We fielded the experiment for 3 weeks. Primary care physicians (PCPs) were recruited through an online survey panel vendor, Dynata [17]. Participants included 155 PCPs randomly assigned to 1 of 2 conditions. PCPs assigned to the 360-degree video condition watched a 2-minute 360-degree video portraying what it is like for someone suffering from a migraine at work. PCPs assigned to the narrative condition read a short story about a person’s experience with a migraine at work that mirrored the experience portrayed in the 360-degree video. We then asked all participants to report their feeling of empathy and immersion in the story/video. State empathy was measured using a scale adapted from Shen [18]. The items within the scale were closely correlated in this study, with an alpha of 0.837. To derive the lessons learned, we draw on the results from PCPs assigned to the 360-degree video condition (n=77). The mean age of the 360-degree video condition participants was 49.5 years (SD 10.1, range 30-88), 57% (44/77) were male, and most were non-Hispanic white (45/77, 60%). Below we report on our lessons learned in developing the video and implementing it as part of an online experiment.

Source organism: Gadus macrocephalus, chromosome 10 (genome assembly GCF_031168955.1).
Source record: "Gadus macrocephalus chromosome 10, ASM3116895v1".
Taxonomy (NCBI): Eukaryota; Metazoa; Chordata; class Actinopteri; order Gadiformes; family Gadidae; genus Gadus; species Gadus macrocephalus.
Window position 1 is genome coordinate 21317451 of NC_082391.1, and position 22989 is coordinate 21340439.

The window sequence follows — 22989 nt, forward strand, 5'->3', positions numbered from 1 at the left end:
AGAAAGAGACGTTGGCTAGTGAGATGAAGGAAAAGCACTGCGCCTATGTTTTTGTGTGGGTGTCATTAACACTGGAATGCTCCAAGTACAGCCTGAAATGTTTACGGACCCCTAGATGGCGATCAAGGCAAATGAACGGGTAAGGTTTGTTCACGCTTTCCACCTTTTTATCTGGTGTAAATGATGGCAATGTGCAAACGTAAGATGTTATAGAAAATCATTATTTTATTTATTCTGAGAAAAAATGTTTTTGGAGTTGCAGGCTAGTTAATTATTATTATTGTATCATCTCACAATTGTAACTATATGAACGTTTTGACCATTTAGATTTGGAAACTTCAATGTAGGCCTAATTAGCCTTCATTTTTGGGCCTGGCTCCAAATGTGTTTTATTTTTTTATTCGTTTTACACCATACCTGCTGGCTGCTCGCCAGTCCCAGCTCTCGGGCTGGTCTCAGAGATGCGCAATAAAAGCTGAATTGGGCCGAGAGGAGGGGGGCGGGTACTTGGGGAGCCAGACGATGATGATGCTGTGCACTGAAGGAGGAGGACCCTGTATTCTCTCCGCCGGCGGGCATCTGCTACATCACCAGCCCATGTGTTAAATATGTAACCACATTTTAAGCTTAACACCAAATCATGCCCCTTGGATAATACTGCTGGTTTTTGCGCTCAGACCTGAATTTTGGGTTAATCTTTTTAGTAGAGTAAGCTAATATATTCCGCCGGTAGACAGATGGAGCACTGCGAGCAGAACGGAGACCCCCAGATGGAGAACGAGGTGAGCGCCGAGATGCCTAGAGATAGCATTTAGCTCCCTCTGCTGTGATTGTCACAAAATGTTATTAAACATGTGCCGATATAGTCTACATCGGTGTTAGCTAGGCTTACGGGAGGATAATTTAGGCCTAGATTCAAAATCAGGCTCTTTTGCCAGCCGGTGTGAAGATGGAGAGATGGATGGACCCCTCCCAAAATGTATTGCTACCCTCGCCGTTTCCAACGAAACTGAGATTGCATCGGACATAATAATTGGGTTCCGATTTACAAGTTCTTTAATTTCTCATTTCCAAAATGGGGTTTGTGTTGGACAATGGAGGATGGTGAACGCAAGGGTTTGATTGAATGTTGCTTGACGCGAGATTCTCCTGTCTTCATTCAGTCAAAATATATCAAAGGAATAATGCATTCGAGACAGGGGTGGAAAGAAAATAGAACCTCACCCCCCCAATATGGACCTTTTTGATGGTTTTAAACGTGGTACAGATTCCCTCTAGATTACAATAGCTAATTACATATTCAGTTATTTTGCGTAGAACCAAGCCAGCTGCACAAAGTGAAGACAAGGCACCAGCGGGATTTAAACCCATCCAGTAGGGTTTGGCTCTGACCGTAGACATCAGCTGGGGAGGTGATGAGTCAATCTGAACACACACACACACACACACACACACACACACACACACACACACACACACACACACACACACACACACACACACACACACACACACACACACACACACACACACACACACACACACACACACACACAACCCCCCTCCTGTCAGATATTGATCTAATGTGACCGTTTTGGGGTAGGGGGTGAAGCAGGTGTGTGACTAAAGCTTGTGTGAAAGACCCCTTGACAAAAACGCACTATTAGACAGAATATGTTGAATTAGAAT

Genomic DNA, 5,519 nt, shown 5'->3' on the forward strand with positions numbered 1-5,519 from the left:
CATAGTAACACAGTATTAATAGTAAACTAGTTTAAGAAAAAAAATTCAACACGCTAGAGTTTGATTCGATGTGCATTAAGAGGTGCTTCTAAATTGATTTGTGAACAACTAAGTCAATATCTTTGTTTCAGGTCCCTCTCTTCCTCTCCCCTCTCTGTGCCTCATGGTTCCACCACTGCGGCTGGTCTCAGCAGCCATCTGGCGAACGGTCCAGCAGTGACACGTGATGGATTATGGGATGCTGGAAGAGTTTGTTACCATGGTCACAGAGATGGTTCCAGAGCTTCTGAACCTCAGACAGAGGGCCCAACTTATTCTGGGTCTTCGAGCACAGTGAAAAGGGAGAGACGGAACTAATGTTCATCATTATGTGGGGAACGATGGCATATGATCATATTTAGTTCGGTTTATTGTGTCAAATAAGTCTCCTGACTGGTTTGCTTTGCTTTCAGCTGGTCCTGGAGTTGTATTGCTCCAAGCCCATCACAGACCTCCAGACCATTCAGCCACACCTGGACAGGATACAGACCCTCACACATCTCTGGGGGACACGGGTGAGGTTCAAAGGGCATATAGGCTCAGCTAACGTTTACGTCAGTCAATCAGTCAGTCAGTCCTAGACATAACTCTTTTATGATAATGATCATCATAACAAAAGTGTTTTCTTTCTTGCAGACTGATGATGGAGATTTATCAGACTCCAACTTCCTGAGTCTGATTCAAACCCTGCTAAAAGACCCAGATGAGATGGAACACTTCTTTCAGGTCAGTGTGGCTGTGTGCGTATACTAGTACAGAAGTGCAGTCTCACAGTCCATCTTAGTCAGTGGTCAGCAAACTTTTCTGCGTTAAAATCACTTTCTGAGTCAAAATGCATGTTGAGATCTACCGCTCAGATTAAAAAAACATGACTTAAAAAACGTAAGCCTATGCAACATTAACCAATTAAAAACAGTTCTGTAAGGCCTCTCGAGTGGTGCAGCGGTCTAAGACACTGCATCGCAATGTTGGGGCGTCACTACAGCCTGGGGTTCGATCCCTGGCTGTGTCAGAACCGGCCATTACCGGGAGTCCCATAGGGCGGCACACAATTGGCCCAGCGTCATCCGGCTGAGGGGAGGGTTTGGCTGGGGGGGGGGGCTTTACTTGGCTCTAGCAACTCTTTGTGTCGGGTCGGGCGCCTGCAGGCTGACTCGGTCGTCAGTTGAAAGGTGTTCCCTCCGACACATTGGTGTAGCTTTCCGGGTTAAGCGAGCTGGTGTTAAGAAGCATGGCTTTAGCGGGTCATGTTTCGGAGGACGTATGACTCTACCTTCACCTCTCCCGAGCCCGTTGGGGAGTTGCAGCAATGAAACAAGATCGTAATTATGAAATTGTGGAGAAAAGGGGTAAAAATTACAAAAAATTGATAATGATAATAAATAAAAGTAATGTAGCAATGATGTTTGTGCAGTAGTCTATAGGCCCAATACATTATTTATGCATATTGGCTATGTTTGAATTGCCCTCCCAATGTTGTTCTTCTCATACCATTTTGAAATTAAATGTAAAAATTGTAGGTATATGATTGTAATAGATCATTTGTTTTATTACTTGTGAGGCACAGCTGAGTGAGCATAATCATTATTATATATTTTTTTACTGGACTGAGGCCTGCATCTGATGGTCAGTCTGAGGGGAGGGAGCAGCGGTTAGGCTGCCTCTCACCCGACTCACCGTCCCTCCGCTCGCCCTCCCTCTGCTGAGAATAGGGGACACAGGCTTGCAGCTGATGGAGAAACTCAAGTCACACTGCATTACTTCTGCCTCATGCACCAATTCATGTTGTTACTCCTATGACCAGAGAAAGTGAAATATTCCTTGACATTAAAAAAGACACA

Development

    Virtual Effects

    We used After Effects (Adobe), a visual effects and compositing application, to portray the sensory experience of a migraine in a realistic manner. The monoscopic 4k footage was edited in Premiere Pro (Adobe), a video editing application, and then imported into After Effects. In After Effects, multiple stock “steam” elements were composited—layering video clips/instances with transparent background—on top of the espresso machine to represent a subtle increasing stressor to our “barista” neglecting the machine. All light sources in the scene, such as the overhead lights and the sun coming through windows, were masked and given a glow effect, making the light blurry, soft, and expansive to represent the visual sensitivity experienced of a migraine. This was gradually increased throughout the scene. Animated energy effects, such as separate looped video clips, were adjusted to represent white flaring and then composited directly over the already glowing light sources. They were timed to appear midway through the scene. Finally, toward the end of the scene, colorful “coma halo” animations were composited to emanate from the light sources but covered a broader area of the frame to represent a severe visual disturbance for the viewer/barista. The footage was then imported to Premiere for additional color correction, where the entire scene gradually becomes harsher with more contrast and unnatural hues.